Where legal terminology has to be used, we take care to ensure that our client understands what has been said and will not proceed until we are satisfied and that our client is comfortable
We will take steps to make ourselves aware of any potential capacity or physical, hearing or visual impairment. These matters are always taken into account when meeting and communicating with older or vulnerable clients
Correspondence and documentation can be produced in large print or an alternative format if necessary
In all cases, the pace and duration of each meeting is aligned to the needs of our client
Where appropriate, we will offer to visit our client’s home. However, if a client visits our office, we will let him know what disabled parking facilities and access are available and ensure that toilet facilities are readily accessible
We are sensitive to the possibility that older clients may be discomforted if they do not have current passports or driving licenses. Extra care is therefore taken not to cause our clients any embarrassment, while ensuring that money laundering requirements are met.
We ask that any person signing in the capacity as attorney for our client should also produce proof of I. D. for identity verification purposes
We ensure that all relevant facts are noted in our attendance note of any meeting.
The Provision of Reasonable Adjustments
Before a Fee Earner conducts an interview with a client they will enquire as to whether the client requires any reasonable adjustments in order for us to fully support them while dealing with their matter. These may include but are not limited to:
- provision of free large print or Braille correspondence and documents
- arrangements for access and parking suitable for less mobile clients
- visits to the client to take instructions
- contacts with organisations that can provide trained signers to interpret for clients who use sign language and do not wish to use relatives or close friend
The Practice is under a duty to keep all client dealings properly confidential. It can easily fall foul of this important duty by thoughtless conversations and quick meetings in the reception area. Please keep any discussions of client business in the reception area to a minimum and, wherever possible, take clients into a meeting room when they come in to sign a document or bring papers in. What should be a short and undetailed visit can easily change if the client asks questions and they should be entitled to do so out of the earshot of other clients or visitors.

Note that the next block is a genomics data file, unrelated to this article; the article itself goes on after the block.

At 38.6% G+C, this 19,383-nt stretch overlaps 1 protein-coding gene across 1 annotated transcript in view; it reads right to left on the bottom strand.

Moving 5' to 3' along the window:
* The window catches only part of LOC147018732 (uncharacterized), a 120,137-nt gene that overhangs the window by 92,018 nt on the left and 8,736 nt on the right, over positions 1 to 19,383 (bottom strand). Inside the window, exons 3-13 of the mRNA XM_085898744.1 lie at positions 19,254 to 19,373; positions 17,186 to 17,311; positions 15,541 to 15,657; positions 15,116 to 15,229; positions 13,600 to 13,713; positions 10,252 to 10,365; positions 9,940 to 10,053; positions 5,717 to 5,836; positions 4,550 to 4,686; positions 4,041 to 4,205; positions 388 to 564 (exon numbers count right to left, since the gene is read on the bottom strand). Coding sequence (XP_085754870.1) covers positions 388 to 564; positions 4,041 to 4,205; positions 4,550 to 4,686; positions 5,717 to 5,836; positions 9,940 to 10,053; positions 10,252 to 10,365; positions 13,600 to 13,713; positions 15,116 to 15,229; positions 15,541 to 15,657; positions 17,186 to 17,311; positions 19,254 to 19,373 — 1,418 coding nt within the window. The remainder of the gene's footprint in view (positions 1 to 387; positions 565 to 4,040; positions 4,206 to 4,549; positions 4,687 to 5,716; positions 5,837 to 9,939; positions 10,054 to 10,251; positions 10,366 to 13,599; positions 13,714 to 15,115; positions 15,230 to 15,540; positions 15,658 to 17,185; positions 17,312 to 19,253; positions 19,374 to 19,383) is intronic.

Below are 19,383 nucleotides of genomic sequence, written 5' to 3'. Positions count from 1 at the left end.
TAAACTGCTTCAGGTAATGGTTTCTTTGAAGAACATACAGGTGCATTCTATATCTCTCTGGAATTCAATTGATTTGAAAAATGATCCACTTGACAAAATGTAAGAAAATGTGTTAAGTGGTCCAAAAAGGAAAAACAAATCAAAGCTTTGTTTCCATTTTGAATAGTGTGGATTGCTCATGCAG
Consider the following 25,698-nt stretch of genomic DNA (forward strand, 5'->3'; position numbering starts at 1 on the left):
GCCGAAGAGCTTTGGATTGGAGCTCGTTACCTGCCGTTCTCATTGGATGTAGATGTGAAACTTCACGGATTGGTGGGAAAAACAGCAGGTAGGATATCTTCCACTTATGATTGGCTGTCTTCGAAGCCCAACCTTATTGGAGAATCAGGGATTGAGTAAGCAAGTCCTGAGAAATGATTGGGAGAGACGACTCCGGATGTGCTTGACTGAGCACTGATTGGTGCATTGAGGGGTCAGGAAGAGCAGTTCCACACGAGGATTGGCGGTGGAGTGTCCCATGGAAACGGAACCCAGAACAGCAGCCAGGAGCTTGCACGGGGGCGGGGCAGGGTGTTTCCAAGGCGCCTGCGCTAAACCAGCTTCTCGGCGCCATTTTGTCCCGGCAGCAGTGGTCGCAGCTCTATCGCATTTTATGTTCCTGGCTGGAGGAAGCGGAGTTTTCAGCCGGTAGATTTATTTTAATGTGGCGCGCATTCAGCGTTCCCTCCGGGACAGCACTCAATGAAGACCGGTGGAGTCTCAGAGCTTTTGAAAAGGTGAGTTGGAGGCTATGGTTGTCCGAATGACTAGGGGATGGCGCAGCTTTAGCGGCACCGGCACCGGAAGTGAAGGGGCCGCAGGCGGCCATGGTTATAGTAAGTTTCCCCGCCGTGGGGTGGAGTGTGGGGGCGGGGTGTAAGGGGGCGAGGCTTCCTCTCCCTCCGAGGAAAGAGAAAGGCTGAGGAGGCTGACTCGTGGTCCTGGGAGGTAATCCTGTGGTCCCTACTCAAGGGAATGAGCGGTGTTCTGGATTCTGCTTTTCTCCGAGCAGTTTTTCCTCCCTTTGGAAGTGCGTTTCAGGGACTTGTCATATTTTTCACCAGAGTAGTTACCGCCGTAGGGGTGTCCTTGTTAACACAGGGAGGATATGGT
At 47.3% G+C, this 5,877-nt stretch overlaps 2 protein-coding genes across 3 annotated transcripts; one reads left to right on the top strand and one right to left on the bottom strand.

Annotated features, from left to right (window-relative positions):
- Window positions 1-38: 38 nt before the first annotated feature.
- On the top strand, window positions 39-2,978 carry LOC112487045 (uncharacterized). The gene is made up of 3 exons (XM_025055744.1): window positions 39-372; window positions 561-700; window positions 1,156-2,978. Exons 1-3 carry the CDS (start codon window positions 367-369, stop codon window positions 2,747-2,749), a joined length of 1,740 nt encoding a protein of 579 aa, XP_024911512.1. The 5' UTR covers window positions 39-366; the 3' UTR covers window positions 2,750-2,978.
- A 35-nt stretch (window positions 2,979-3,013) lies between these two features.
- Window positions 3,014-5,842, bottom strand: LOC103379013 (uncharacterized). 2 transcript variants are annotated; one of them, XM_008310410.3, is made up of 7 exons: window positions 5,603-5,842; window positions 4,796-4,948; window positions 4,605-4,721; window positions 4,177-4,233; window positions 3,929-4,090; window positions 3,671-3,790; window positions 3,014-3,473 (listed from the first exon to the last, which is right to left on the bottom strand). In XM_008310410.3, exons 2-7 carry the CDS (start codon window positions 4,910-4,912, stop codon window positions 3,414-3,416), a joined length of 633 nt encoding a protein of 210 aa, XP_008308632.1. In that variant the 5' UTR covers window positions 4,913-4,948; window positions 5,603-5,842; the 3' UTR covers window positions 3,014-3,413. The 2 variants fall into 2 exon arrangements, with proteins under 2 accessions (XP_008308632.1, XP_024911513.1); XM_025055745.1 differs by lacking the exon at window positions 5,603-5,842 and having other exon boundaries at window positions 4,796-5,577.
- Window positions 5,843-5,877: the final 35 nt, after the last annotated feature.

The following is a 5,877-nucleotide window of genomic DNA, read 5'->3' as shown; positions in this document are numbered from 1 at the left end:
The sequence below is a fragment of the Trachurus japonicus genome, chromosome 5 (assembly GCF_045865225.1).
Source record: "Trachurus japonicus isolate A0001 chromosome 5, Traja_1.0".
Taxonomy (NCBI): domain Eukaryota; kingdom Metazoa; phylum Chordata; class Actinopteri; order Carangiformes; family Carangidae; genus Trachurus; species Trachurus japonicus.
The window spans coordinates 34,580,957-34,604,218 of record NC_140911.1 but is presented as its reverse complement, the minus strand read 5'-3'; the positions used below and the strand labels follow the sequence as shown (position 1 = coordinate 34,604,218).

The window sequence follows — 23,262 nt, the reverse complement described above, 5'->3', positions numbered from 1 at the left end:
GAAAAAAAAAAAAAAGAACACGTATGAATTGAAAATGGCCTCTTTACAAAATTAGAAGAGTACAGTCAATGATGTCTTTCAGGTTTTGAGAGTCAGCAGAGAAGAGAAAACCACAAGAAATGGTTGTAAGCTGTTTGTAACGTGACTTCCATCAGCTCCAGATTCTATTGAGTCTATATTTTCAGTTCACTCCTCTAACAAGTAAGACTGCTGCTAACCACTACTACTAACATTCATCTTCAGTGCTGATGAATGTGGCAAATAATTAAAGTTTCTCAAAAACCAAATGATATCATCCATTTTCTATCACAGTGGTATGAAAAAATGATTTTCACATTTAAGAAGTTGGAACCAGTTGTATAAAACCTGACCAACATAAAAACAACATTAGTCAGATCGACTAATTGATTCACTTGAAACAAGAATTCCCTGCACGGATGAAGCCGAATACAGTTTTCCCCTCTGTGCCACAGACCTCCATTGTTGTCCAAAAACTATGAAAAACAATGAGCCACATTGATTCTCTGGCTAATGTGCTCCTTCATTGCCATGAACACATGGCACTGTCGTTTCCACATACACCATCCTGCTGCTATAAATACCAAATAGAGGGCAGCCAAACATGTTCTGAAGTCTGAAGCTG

Would all staff also please keep personal conversations in the reception area to a minimum. The impression gained by clients overhearing conversations in the reception area can be quite negative.
The duty of confidentiality applies to all information about the client’s affairs and commences the moment the client first approaches the practice to provide instructions or information. It is also important to note that this duty extends beyond the end of the client’s matter.
There are circumstances in which confidentiality can be overridden including, amongst others, the following situations:-
- Information used by the client to facilitate the commission of a crime or fraud.
- Express consent given by the client to disclose information (including express consent to disclose files for audit).
- Where it is considered necessary to reveal confidential information to prevent the client or a third party from committing a crime that is likely to result in serious bodily harm.